I was interested to note a spotlight on the Romney campaign in today’s Financial Times when I got in to work this morning and opened the paper on my desk. I noticed the article is also on FT’s website, although without the large picture of Josh and Tagg Romney with the Romney campaign bus.

The article is not actually very informative on a substantive level but provides a glimpse of the drama surrounding the Romney campaign as viewed disinteredly in the foreign press of a religiously tolerant country. Of course, the word “Mormon” is in the headline: “Mormon puts faith in family”. Since America is viewing Romney as the Mormon candidate for President — in a country where Mormonism is arguably and ironically fully at home as the exemplary American religion, having been founded there and having continuously emphasized its allegiance to the principles upon which America was built, to the extent of endowing the Constitution with a quasi-scriptural status in Mormon scripture — it is hardly to be expected that foreign press will ignore this facet of Romney.

Tagg Romney has reason to appreciate this article as it devotes a large paragraph solely to him and his role in the campaign. The FT article focused on Tagg because its purpose was to discuss the campaign itself, which it identified as relying on three pillars for support: (1) Romney’s immediate and extended family (noting the work done by his sons and wife but also the canvassing done by 96 members of Romney’s extended family), (2) the business and financial community (highlighting Romney’s experience with Bain capital and naming big donors to the campaign from the business and financial community), and, (3) the Mormon community (naming members of the Marriott family and John Huntsman Sr. as among Romney’s biggest donors). This Mormon angle makes for an interesting read from overseas. The FT did not present it with the slightest hint of anything sinister or conspiracy theories but rather noted it as a casual observation. I think it is fair to say that Romney is looking to like-minded people for financial and grassroots support for his campaign and I think it only natural that many Mormons also find themselves in that camp.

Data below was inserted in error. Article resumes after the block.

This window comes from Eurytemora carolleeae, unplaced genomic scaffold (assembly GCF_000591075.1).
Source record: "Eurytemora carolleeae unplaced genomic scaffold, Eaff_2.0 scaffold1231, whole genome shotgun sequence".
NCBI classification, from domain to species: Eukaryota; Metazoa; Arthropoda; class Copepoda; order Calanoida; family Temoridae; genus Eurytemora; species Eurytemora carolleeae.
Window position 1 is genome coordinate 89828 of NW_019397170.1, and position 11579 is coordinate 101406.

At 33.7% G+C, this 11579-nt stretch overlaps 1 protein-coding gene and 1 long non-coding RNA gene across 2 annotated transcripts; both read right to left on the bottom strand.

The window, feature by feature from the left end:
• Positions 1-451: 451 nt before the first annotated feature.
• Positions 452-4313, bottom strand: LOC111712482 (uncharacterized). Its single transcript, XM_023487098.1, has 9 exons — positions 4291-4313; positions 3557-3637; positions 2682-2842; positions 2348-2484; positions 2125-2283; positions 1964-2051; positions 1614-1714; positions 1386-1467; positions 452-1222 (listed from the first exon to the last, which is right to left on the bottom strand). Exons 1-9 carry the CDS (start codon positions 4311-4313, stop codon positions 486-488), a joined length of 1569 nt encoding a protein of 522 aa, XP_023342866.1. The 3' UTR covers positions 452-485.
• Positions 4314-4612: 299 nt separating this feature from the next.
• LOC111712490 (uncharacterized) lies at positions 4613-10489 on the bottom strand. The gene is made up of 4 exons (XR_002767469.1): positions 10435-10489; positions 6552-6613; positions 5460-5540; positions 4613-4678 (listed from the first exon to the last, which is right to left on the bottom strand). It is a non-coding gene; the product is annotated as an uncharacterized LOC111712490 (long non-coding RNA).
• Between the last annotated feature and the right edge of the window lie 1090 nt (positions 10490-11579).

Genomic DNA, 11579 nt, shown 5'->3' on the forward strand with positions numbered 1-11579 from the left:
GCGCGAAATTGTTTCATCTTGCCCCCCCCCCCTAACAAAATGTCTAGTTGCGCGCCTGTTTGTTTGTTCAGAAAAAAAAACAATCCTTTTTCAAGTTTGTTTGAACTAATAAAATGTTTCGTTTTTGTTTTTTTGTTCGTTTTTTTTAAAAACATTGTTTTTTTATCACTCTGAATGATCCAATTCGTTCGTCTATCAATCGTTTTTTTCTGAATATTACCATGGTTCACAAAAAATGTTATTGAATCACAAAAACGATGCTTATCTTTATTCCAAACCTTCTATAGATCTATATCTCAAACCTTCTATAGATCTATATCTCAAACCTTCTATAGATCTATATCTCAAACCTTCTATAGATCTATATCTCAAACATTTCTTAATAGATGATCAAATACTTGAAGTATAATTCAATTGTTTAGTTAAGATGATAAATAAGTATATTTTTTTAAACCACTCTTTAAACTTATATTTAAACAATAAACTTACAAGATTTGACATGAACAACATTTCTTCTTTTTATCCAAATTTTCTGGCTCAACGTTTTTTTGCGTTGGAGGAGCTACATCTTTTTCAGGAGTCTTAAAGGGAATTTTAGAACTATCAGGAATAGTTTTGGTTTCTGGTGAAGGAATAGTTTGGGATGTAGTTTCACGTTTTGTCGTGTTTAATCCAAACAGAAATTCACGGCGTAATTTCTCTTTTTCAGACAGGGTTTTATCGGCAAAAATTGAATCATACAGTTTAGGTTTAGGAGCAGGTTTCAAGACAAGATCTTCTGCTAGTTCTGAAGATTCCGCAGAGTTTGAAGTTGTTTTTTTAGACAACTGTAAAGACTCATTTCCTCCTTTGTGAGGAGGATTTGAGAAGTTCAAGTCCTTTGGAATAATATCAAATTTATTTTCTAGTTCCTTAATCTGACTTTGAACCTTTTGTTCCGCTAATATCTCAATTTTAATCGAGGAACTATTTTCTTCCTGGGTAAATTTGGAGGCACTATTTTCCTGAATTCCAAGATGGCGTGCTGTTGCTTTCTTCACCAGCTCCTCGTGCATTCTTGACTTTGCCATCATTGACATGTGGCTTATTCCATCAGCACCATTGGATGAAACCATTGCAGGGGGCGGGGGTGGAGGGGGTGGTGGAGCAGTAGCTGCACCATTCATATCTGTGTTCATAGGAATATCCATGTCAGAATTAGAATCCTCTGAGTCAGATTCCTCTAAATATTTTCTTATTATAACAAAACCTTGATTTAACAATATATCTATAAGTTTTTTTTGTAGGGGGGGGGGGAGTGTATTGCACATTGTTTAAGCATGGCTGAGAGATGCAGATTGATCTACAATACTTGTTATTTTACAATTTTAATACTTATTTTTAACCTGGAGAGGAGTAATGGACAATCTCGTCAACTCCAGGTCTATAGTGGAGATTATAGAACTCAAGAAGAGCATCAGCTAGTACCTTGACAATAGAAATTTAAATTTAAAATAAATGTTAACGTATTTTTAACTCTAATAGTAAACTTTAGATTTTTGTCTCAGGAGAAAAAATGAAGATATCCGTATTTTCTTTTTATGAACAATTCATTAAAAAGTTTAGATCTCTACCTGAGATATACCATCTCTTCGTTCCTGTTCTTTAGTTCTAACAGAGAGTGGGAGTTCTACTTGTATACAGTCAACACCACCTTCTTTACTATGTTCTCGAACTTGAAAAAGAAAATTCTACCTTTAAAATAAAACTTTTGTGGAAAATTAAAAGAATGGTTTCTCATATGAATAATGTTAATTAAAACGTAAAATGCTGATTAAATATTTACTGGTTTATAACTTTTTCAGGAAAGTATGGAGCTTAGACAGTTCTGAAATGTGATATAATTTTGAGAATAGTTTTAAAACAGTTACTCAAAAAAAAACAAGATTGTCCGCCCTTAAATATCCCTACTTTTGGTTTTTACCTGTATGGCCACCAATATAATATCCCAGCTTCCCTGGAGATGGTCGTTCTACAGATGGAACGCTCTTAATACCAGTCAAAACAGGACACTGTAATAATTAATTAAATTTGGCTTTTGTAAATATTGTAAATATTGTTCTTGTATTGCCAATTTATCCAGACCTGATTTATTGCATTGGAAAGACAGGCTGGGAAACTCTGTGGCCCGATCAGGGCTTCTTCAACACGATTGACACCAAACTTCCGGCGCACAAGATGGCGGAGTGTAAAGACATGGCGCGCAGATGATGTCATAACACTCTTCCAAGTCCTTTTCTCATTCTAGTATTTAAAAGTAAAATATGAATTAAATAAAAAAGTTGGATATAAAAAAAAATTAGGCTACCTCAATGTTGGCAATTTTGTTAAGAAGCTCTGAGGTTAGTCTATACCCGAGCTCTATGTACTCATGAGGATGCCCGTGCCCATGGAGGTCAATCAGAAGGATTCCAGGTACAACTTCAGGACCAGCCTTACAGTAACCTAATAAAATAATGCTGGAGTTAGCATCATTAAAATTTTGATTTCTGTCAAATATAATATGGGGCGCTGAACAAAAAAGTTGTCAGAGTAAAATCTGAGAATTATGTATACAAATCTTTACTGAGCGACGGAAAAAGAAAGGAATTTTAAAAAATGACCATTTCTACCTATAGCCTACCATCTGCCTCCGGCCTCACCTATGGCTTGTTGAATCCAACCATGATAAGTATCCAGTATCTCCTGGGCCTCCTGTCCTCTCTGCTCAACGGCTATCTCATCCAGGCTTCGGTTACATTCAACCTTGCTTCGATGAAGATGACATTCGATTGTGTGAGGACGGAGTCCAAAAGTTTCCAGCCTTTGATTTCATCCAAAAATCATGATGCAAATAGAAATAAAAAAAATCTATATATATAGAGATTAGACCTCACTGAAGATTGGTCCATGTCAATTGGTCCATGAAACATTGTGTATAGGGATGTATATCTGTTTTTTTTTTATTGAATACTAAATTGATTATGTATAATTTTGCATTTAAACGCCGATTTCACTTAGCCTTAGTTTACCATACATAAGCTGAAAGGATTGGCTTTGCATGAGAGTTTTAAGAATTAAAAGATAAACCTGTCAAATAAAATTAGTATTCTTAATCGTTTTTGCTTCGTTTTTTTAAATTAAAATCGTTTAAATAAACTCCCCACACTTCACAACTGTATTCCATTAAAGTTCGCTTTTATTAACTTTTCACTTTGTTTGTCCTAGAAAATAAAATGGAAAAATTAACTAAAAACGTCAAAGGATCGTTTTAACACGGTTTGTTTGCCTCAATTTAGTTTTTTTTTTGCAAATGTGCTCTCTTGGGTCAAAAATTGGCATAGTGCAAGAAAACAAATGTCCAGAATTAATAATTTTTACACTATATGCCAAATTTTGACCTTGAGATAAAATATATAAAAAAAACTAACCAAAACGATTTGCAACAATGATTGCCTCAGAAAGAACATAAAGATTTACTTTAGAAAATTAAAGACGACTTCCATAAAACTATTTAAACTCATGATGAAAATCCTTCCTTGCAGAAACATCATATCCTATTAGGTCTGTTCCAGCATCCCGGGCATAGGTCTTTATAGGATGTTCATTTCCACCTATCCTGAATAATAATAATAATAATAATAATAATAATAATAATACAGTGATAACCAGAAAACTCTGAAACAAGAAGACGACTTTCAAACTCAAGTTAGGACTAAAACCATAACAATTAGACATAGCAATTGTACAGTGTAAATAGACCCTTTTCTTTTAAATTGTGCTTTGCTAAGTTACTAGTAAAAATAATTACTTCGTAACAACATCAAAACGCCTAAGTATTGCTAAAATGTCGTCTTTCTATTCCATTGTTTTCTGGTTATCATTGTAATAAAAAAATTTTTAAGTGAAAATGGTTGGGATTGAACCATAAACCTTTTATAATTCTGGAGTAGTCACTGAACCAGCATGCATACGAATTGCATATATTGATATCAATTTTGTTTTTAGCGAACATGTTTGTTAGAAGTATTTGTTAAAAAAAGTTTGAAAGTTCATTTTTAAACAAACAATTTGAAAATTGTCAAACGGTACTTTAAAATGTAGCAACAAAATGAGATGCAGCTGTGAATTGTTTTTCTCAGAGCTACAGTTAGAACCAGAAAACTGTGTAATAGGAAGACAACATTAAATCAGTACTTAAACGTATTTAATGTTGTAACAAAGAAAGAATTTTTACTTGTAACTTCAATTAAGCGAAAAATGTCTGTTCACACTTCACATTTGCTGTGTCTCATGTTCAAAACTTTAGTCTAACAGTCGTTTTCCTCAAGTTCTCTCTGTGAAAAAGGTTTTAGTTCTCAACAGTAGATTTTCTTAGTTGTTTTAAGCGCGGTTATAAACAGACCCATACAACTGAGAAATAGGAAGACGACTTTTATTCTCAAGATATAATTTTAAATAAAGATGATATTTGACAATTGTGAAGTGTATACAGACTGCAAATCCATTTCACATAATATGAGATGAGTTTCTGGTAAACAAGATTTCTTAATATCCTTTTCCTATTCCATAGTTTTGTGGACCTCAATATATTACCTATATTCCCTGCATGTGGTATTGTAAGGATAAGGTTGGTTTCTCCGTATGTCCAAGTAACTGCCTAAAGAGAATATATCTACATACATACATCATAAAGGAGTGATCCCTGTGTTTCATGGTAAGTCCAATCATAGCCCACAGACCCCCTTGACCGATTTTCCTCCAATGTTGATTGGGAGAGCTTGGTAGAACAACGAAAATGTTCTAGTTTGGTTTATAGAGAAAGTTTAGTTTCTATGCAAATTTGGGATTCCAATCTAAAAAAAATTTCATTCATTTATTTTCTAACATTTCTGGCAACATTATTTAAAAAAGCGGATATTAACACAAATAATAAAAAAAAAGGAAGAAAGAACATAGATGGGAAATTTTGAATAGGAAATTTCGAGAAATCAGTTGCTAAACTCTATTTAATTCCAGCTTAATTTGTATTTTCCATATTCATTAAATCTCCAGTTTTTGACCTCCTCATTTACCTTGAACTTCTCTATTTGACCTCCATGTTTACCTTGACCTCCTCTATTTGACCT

Romney also appeared in two articles the Financial Times last week, one in advance of his “Faith in America” speech and one after the speech. The FT’s reporting of the speech presented a focused comparison between the Romney speech and the JFK speech in 1960, implying that a prominent overseas view was that Romney’s speech was indeed meant as a JFK speech. The article provided the following helpful comparison in a sidebar:


Kennedy: ‘I believe in an America . . . where no public official . . . accepts instructions . . . from the Pope, the National Council of Churches or any other ecclesiastical source’
Romney: ‘No authorities of my church, or of any other church for that matter, will ever exert influence on presidential decisions’

On private belief:

Kennedy: “I believe in a President whose religious views are his own private affair, neither imposed by him upon the nation or imposed by the nation upon him as a condition to holding that office.”

Romney: “I do not define my candidacy by my religion. A person should not be elected because of his faith nor should he be rejected because of his faith.”

On separation of church and state:

Kennedy: “I believe in an America where religious intolerance will someday end … and where Catholics, Protestants and Jews … will refrain from … attitudes of disdain and division … and promote instead the American ideal of brotherhood.”

Romney: “I will serve no one religion, no one group, no one cause and no one interest. A president must serve only the common cause of the people of the United States.”

The article ends with yet another comparison to JFK:

While Kennedy stressed the importance of separating church and state, Mr Romney called for religion to be given a bigger role in public life. “No religion should dictate to the state nor should the state interfere with the free practice of religion,” he said. “But in recent years, the notion of the separation of church and state has been taken by some well beyond its original meaning.”

The attempt to contrast JFK and Romney here might have been a little forced because, as the Romney quote shows, Romney reaffirmed the idea of the strict institutional separation of church and state and JFK did not call for a lesser role for religion in public life.